Monday, November 01, 2010
Kool Aid? Don't mind if I do.
I’m not very familiar with Feng Shui, nor do I believe the little I know, but Amynah and I have noticed that certain apartments seem to have effects on how we live and socialize entirely independent of their size, location, and layout.
We’d noticed it in Montreal: in one apartment in the Outremont neighbourhood, Amynah would socialize constantly, and we would frequently go out for evening walks. In another larger apartment one block further away, she never invited anyone over at all.
Of course, we don’t realize the effect our apartment is having on until we leave. Our first apartment in Los Angeles was wonderful: one block from the local park, awesome neighbours in the building, two large bedrooms, hardwood floors, lots of light, close to all sorts of amenities.
While still a lovely place, our new apartment has almost none of those advantages. As an added disincentive to socializing, it comes with free cable.
Yet for some reason, we’ve already had more people over for dinner here in a month than we managed in a year in our previous place, and we’ve resumed our evening walks that had been a part of our routine everywhere else we lived. My theory is that we're trying to maintain a connection with the outside world.
Overall the new place is… nice. It’s run by UCLA for the benefit of those students and post-docs with families, meaning everyone here has the same employer, is in the same life circumstances, and have children roughly the same age. It’s called the University Village but, as it is a controlled access facility surrounded by iron gates and cement walls, I call it the compound. In essence, here we're fish in a heated aquarium, trying not to forget the taste of the ocean.
Behind the metal bars, we all live in a series identical adjoining apartment buildings, distinguished only by the differences in their communal playgrounds. There, children frolic happily throughout the day while parents chat and use the shared barbecues. The numerous flower beds are watered every morning, and everyone smiles and nods at one another as we negotiate our strollers past each other on the well swept walkways.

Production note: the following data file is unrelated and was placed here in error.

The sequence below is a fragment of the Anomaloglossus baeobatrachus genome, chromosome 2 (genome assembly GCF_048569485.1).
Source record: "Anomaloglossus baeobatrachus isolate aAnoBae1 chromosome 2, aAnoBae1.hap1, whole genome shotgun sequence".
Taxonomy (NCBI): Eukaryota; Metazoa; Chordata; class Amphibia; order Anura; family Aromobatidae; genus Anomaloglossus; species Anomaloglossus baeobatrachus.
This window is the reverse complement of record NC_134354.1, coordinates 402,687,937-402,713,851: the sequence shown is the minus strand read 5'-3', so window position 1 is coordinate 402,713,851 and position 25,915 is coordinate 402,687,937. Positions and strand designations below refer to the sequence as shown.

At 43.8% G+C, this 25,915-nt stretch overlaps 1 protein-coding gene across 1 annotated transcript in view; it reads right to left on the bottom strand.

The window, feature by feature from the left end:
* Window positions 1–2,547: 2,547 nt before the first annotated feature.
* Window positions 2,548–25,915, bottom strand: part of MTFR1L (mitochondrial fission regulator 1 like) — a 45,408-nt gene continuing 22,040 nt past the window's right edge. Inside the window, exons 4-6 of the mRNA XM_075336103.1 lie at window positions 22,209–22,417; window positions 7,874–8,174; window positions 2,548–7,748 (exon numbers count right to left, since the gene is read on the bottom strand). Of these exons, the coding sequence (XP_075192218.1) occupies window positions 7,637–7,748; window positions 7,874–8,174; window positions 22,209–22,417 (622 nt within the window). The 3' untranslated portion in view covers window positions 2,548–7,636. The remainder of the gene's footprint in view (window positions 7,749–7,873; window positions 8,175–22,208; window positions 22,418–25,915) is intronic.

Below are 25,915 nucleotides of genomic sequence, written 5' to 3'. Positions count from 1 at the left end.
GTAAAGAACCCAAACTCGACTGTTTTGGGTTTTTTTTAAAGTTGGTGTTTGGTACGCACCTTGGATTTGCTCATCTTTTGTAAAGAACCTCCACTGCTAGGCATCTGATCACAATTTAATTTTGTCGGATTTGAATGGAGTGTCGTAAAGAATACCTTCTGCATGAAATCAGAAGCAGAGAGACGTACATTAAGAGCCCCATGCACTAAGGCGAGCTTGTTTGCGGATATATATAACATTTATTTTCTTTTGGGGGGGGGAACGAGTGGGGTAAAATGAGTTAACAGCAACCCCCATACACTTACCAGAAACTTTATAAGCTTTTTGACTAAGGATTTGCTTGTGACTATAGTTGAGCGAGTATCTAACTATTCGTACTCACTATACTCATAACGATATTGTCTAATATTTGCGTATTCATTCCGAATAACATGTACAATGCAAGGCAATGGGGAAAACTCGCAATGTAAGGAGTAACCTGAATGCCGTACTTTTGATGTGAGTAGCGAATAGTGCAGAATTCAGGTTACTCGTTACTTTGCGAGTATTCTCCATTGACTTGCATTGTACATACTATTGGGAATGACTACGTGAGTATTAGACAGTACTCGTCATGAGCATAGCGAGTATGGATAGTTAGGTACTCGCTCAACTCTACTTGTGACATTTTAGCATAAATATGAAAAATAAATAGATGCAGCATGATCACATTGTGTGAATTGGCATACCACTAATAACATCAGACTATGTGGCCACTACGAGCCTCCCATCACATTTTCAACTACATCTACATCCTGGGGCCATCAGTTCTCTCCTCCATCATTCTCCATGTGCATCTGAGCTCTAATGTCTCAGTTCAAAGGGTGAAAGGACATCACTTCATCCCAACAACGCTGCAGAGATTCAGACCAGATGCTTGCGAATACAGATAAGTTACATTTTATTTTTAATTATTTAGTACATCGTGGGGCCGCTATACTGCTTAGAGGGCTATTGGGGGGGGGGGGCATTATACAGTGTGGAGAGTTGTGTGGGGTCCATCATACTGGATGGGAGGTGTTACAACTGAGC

Many of the residents are internationals, and most of these are Indian or Chinese, most of whom appear to have their grandparents tending the children. In the playground closest to us, there appears to be an informal deal in which the Indian families occupy the facilities for one hour, then the Chinese grannies will arrive and sit and gossip while their descendants play. I’ve not quite figured out where Sana fits into all of this, but all camps seem fairly friendly to us both.
It’s also extremely well organized – there are occasional parties for the kids, there are English lessons for international students, there’s a hard-to-get-into daycare. They look after the details too: for Hallowe’en the residents' committee even circulated signs to every apartment that you could hang by your door to indicate whether you were participating or not.
All of this is so perfectly idyllic that it pushes into creepy territory, leaving us no other conclusion other than that there must be something darker going on under the surface. Amynah is convinced it's a façade masking a pulsating mosrass of sexual tension as in Melrose Place, although the most likely candidates for such hijinks are the various visiting grandparents. For my part, I keep looking around for piles of stones with which the residents express their darker urges a la "The Lottery." As such, I have been very careful not to buy the residents' committee’s raffle tickets.